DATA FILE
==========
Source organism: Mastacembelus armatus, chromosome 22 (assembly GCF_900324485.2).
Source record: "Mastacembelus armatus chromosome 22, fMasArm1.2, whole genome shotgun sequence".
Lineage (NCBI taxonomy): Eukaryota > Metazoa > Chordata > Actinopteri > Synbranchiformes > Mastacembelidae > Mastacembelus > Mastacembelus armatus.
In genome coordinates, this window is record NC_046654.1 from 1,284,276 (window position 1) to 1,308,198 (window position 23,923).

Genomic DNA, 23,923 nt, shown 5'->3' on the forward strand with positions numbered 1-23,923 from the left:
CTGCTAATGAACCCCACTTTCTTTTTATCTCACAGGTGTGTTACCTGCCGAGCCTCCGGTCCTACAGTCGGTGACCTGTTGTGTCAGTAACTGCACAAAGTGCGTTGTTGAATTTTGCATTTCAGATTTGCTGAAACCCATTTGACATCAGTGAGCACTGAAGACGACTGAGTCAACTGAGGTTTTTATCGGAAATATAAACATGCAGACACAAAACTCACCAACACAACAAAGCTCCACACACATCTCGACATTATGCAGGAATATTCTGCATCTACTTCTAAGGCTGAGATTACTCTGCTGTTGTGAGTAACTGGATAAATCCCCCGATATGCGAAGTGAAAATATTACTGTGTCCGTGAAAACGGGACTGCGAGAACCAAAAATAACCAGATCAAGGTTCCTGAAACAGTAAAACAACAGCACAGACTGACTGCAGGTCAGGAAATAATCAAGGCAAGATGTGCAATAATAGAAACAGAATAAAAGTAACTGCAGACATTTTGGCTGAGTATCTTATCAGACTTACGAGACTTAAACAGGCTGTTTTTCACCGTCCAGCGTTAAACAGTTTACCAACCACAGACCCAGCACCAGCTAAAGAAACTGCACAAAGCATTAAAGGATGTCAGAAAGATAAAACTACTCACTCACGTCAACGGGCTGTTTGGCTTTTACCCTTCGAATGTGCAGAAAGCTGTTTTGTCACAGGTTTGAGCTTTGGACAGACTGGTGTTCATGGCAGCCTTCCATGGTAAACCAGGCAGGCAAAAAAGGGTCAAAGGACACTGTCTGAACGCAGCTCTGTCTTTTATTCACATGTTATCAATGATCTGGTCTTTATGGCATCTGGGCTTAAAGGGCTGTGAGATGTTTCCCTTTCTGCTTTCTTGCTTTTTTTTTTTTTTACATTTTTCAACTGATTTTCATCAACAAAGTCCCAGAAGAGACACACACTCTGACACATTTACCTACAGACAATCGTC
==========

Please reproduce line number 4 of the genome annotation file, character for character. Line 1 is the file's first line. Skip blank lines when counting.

In genome coordinates, this window is record NC_046654.1 from 1,284,276 (window position 1) to 1,308,198 (window position 23,923).